Five uneven vignettes shot in different cities centering on conversations between cab drivers and passengers—this is Jarmusch in easy-going mode as he captures the pathos of human connection.
Dir. Jim Jarmusch
1991 | USA | Comedy/Drama | 128 mins | 1.78:1 | English, French, Italian & Finnish
M18 (passed clean) for violence, language, and some drug use
Cast: Winona Ryder, Gena Rowlands, Roberto Benigni
Plot: An anthology of five different cab drivers in five American and European cities and their remarkable fares on the same eventful night.
International Sales: The Match Factory
Subject Matter: Moderate
Narrative Style: Straightforward
Audience Type: Slightly Mainstream
(Reviewed on Criterion Blu-ray)
It is kind of serendipitous that Jim Jarmusch’s fifth feature would be made up of five ‘short films’ that were shot on location in five different cities. Utilising the portmanteau form, he brings us on a cinematic journey of sights (cursory cutaway shots have never felt more integral) and sounds (mostly conversational) as we follow cab drivers and their passengers in the dead of night:
A stressed-out casting agent (Gena Rowlands) is picked up from the airport by a chain-smoking, tomboyish young lady (Winona Ryder) in Los Angeles; a black man flags for a cab driven by an East German immigrant in unforgiving New York; a driver from Ivory Coast picks up a blind French lady in Paris as assumptions about each other reach a boil; an eccentric Italian (Roberto Benigni) picks up an old priest whose ride around Rome becomes an awkward confession of sexual sins; lastly, in Helsinki, a downbeat Finnish man picks up three drunk passengers who would unexpectedly gain new perspectives in life.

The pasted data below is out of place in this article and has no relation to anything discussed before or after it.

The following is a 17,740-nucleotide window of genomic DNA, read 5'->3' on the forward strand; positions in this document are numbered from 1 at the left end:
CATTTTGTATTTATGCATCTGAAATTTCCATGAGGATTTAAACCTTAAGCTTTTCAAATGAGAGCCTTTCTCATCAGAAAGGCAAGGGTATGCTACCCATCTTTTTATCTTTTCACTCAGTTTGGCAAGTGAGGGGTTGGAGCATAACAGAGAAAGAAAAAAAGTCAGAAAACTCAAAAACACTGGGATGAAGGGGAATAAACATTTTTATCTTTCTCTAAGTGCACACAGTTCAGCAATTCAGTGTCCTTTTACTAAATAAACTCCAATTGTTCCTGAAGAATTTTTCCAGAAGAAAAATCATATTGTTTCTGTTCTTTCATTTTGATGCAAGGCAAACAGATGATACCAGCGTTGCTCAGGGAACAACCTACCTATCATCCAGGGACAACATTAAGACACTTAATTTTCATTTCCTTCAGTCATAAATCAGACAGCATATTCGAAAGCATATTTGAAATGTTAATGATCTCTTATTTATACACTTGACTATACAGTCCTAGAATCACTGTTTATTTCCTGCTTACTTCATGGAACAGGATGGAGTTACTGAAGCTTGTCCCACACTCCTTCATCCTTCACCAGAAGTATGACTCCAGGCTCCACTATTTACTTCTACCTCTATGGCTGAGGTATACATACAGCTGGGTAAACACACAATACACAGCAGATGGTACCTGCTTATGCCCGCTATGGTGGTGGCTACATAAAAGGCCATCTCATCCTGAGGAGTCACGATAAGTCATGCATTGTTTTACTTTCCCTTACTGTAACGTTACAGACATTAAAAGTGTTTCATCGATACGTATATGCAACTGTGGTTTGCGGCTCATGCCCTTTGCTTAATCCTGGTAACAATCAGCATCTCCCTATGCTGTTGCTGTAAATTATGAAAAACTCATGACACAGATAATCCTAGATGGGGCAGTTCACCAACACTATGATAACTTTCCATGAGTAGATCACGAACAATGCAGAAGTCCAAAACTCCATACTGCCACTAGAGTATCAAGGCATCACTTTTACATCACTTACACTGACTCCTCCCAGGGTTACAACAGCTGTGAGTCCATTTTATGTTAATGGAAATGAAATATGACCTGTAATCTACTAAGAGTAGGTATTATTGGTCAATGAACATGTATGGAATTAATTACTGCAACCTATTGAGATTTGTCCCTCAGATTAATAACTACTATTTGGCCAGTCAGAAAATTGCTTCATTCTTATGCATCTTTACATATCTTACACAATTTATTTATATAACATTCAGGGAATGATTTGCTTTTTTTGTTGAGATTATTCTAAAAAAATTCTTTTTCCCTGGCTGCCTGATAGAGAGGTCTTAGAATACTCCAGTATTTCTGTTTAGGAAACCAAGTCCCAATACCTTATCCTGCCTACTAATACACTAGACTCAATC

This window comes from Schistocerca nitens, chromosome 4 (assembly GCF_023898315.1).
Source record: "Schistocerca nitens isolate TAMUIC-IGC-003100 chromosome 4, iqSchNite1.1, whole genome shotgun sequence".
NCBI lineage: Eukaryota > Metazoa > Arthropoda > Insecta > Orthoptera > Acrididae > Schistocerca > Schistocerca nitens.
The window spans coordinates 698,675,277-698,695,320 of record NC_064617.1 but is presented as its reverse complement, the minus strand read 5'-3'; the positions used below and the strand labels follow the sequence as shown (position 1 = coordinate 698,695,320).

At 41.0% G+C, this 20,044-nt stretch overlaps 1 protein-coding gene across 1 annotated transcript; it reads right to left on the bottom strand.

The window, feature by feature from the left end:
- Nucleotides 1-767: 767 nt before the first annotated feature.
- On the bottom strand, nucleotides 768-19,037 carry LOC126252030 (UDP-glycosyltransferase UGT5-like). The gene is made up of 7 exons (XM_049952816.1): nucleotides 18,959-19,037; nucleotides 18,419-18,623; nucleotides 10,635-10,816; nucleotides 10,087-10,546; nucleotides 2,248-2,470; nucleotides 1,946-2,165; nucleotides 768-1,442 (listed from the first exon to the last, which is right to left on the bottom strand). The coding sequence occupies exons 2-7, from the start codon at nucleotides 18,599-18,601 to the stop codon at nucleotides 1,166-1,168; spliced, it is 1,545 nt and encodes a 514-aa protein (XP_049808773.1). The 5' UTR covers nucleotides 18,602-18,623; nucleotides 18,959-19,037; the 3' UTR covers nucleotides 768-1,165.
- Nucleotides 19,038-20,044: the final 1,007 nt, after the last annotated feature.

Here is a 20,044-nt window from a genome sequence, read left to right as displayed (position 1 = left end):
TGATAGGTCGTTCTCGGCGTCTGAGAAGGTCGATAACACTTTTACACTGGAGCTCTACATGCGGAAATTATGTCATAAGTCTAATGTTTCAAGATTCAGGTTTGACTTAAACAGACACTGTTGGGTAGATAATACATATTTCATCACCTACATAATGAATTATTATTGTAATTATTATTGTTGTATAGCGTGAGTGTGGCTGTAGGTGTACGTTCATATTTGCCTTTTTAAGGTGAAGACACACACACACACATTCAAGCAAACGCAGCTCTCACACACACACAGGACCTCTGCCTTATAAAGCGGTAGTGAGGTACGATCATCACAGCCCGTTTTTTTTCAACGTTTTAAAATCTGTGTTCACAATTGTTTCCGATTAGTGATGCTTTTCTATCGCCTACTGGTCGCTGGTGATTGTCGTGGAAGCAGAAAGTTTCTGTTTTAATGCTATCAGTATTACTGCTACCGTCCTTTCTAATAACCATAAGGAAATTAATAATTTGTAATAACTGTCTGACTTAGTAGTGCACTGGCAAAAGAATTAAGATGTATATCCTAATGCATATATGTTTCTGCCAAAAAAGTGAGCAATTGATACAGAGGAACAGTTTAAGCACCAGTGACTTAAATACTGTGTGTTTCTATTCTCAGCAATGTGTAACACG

“Look, lady, I like the movies and all and I see you’re being serious, you know, but, that’s not a real life for me, you know.”
As disparate the settings, conversations, and cars—a Chevrolet, Ford, Peugeot, Fiat and Volvo—are, Jarmusch ties everything together in a seemingly improvisational style that reflects the transient nature of taxi conversations, where assumptions about people are most pointedly challenged.
Although Night on Earth is considered one of the director’s less major works, its easy-going nature can be charming to viewers who enjoy storytelling in digestible, self-contained vignettes.
Jarmusch also captures the pathos of human connection in a way that only strangers stuck together in a cabin can find. There’s laughter, embarrassment, frustration and joy, yet when each trip ends, there is also a sense of melancholy—passengers alight, feeling tired but hopefully also wiser; drivers move on, hoping for one more meaningful ride before dawn breaks.
Because the tone of each segment is different, one might find Night on Earth uneven and inconsistent. Some segments are more hilarious like the Rome (you can never go wrong with Benigni) and New York ones, while the other three are more contemplative. I’m sure you will have a favourite—mine’s the Los Angeles one. How I wish my Grab rides in Singapore are just as exciting…
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